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An ally needs us

Turkey's long-running fight with Kurdish rebels has become the United States' problem too.

October 22, 2007

The "Kurdish problem" used to be a Turkish problem, a Syrian problem, an Iranian problem and an Iraqi problem. The U.S. invasion of Iraq has turned it into an American problem -- and lately, a very vexing one.

Failure to quell Kurdish terrorism could end 50 years of strong relations between the United States and Turkey. The country matters a great deal because it is the only genuine Islamic democracy in the Middle East, the only Muslim country in NATO, a key ally in Afghanistan and an essential transit route into Iraq. It's also very angry at the United States -- and was so even before the House Foreign Affairs Committee approved a bill condemning Turkey for the World War I-era Armenian genocide. It's probably impossible for Washington to give Ankara what it wants, but this would be a good time to give Turkey something.

It's true that the Turkish parliament refused to allow U.S. troops to pass though its territory to invade Iraq. It's true that the Turks -- once the warmest of allies -- now give poll responses showing them to be the most anti-American population in the Middle East. And it's true that Turkey's historic repression of the Kurds has made matters infinitely worse, as has its refusal to negotiate with terrorists, which thwarts political solutions.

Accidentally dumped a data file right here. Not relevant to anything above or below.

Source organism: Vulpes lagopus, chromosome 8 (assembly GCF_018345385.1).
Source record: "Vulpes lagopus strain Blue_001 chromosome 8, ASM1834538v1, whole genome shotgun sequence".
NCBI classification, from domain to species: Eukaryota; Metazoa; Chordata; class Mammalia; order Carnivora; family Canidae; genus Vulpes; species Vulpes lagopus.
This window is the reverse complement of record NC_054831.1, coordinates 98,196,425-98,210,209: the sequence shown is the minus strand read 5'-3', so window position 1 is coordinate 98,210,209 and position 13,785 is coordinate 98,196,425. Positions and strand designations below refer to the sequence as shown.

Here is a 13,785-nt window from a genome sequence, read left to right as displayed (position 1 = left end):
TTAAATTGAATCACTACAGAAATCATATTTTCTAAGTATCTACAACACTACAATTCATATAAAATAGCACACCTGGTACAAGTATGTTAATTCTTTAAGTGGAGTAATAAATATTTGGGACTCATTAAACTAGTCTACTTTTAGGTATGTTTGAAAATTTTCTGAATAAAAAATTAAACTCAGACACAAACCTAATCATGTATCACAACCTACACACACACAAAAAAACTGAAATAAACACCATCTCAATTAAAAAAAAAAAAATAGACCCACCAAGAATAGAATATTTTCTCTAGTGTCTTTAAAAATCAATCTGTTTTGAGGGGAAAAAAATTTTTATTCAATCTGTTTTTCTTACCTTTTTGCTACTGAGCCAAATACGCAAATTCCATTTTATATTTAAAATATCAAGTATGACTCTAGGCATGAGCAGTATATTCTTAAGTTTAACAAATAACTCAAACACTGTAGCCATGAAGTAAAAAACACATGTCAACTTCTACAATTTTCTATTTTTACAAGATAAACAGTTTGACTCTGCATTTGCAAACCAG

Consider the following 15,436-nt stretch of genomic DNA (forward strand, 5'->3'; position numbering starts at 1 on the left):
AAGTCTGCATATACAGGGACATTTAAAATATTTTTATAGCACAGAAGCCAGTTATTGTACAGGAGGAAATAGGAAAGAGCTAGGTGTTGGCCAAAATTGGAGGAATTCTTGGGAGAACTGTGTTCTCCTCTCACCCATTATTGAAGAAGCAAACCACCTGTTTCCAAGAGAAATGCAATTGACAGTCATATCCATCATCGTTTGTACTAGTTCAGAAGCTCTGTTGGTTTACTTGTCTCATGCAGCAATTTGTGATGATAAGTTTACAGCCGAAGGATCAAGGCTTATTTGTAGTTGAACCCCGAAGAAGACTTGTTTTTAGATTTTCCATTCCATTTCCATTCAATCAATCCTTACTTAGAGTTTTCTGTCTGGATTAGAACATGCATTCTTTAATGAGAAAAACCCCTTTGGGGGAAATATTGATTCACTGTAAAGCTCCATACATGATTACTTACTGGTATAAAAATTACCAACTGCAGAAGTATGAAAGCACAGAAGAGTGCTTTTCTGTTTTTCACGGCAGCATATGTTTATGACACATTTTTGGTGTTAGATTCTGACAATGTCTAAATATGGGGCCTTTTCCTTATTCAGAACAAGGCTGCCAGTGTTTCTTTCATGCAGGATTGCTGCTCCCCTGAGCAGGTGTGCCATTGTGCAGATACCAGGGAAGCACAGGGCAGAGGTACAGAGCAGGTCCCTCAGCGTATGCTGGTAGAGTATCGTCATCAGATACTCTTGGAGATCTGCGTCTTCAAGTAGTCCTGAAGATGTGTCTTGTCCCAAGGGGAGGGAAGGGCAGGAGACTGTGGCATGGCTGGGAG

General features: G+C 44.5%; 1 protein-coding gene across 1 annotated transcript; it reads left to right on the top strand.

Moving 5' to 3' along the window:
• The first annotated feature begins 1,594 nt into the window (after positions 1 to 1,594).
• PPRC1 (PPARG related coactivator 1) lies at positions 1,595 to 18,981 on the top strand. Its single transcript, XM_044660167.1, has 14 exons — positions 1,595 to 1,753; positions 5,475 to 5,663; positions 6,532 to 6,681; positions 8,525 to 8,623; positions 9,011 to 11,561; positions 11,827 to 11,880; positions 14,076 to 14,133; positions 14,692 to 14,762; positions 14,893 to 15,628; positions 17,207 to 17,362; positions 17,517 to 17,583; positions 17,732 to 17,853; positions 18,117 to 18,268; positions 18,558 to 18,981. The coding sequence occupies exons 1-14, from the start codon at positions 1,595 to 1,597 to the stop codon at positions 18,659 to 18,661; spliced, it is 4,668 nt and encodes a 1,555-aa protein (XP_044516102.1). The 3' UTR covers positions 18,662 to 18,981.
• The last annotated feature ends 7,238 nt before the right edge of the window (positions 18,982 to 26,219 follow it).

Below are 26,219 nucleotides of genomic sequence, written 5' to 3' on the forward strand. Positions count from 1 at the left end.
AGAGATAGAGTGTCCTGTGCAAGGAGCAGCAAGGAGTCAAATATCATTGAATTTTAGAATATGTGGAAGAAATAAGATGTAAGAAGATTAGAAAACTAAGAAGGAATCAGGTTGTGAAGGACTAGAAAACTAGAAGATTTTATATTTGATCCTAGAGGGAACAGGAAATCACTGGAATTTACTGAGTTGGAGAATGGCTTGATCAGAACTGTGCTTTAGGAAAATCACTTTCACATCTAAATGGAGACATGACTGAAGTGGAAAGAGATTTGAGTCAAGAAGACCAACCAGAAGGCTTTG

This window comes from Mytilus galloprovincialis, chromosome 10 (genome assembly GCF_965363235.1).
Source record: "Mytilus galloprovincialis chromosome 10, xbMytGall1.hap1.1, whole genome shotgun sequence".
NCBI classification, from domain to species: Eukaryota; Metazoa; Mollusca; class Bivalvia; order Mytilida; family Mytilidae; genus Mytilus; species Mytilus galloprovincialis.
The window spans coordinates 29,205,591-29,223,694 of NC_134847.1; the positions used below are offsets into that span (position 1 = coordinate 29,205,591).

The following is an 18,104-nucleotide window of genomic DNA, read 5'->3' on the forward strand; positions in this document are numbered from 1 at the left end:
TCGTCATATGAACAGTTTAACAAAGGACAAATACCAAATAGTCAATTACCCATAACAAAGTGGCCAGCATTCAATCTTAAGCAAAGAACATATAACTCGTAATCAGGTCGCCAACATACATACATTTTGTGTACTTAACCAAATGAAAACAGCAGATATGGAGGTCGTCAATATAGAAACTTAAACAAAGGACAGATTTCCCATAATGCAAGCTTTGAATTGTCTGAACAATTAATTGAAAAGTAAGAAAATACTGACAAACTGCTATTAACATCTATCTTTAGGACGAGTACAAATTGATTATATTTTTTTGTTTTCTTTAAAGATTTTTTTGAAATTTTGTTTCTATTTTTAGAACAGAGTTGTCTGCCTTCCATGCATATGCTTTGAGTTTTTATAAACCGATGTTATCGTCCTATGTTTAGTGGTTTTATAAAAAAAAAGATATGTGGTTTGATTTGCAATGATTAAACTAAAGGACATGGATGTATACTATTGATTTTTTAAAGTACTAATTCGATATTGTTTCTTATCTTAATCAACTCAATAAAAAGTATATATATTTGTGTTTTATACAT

Nevertheless, Turkey has a legitimate grievance. Rebels from the Kurdistan Workers Party, or PKK, whom the U.S. State Department has labeled terrorists, have stepped up attacks on Turkey from their sanctuaries in northern Iraq, and the Turks are furious that the U.S. military claims to be helpless to stop them. President Bush promised Prime Minister Recep Tayyip Erdogan in 2004 to do more to stop the PKK inside Iraqi Kurdistan. But in the last month alone, PKK fighters have killed at least 25 Turkish soldiers and 12 civilians. Ankara can be forgiven for complaining that Bush's demand for nations to be "either with us or against us" in the war on terror is not reciprocated.

So when the Turkish parliament last week authorized the use of military force in Iraq, U.S. officials did not deny its right to do so. They merely prayed aloud that Ankara would decide it's not in Turkey's best interest to invade. But Turkish patience with unkept American promises is understandably running out.

Gen. David H. Petraeus, the U.S. commander in Iraq, has reportedly opposed diverting American troops "surging" in Iraq to a probably fruitless campaign to roust PKK guerrillas who have been dug in for decades among a supportive population in some of the Middle East's most rugged territory. But the United States could at the very least pressure Kurdish leaders to clean up their backyards -- or spare a few U.S. Special Forces troops for a "snatch and grab" operation to capture top PKK commanders.

Would the passive Kurdish authorities be more willing to act against the PKK if they learned that the U.S. and Turkey were planning a joint NATO operation against the sanctuaries? Washington should find out.

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